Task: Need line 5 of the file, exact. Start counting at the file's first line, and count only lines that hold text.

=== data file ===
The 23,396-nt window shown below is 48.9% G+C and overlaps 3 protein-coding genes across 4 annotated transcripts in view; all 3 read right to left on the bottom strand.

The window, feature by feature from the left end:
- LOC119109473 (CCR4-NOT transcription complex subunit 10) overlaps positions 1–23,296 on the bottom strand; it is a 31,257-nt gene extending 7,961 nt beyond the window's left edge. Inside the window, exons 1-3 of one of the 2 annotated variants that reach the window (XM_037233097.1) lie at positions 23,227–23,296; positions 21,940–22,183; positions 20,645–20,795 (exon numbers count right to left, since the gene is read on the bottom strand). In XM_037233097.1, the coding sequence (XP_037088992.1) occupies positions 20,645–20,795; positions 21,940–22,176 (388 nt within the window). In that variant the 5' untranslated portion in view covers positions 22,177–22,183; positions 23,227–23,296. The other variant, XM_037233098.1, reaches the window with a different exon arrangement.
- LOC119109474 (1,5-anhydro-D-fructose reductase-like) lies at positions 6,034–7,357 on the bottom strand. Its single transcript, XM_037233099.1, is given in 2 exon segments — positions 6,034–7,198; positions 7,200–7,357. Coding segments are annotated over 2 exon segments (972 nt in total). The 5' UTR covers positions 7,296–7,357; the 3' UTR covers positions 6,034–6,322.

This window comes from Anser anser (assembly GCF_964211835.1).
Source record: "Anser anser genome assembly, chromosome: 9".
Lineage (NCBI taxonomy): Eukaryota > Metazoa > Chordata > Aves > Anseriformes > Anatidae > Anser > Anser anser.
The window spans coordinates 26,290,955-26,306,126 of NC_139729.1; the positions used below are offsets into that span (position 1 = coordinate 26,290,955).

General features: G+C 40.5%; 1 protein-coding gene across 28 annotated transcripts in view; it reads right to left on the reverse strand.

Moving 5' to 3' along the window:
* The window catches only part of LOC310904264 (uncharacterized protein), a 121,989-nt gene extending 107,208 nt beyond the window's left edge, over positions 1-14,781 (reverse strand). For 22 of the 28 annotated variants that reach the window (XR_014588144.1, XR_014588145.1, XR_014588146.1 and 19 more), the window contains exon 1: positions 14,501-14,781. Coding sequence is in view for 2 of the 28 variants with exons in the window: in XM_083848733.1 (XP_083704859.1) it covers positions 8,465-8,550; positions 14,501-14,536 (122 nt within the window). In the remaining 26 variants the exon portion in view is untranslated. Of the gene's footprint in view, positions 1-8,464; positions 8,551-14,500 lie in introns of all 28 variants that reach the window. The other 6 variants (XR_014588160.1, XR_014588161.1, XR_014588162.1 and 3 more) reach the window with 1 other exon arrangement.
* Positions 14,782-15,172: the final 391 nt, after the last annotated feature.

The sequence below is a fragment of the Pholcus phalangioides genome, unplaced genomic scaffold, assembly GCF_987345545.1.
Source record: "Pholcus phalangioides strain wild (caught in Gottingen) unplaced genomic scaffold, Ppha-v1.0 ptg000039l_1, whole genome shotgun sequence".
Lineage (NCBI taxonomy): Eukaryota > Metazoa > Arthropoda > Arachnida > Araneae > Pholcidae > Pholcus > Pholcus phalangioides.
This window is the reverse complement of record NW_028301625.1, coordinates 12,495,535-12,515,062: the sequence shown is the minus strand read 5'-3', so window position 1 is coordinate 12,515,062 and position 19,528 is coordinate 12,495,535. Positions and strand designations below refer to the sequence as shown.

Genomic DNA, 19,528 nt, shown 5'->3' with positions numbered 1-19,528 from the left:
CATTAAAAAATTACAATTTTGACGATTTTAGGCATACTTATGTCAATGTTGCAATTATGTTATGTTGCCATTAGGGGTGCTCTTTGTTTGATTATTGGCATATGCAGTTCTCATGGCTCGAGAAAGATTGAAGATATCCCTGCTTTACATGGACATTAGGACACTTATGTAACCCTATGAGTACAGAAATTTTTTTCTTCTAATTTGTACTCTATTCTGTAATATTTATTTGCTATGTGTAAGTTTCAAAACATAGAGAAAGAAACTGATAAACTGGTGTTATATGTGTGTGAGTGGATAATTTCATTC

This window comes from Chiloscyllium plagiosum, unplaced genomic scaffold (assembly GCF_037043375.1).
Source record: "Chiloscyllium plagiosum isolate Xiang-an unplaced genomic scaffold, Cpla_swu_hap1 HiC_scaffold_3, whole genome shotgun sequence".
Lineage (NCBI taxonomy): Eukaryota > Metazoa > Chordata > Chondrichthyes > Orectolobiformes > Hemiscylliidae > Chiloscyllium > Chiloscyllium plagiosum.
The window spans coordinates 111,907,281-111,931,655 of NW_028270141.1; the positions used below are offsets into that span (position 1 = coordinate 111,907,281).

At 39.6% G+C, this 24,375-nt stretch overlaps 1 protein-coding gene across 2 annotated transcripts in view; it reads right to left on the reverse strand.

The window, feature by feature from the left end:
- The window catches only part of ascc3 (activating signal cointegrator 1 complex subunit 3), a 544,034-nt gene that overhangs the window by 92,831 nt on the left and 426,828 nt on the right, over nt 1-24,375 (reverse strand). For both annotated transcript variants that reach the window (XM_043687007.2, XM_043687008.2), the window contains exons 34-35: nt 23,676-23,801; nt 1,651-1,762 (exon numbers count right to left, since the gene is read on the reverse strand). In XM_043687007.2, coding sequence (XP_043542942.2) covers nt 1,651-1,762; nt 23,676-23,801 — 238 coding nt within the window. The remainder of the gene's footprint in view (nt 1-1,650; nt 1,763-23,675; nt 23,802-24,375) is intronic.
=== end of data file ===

This window comes from Anser anser (assembly GCF_964211835.1).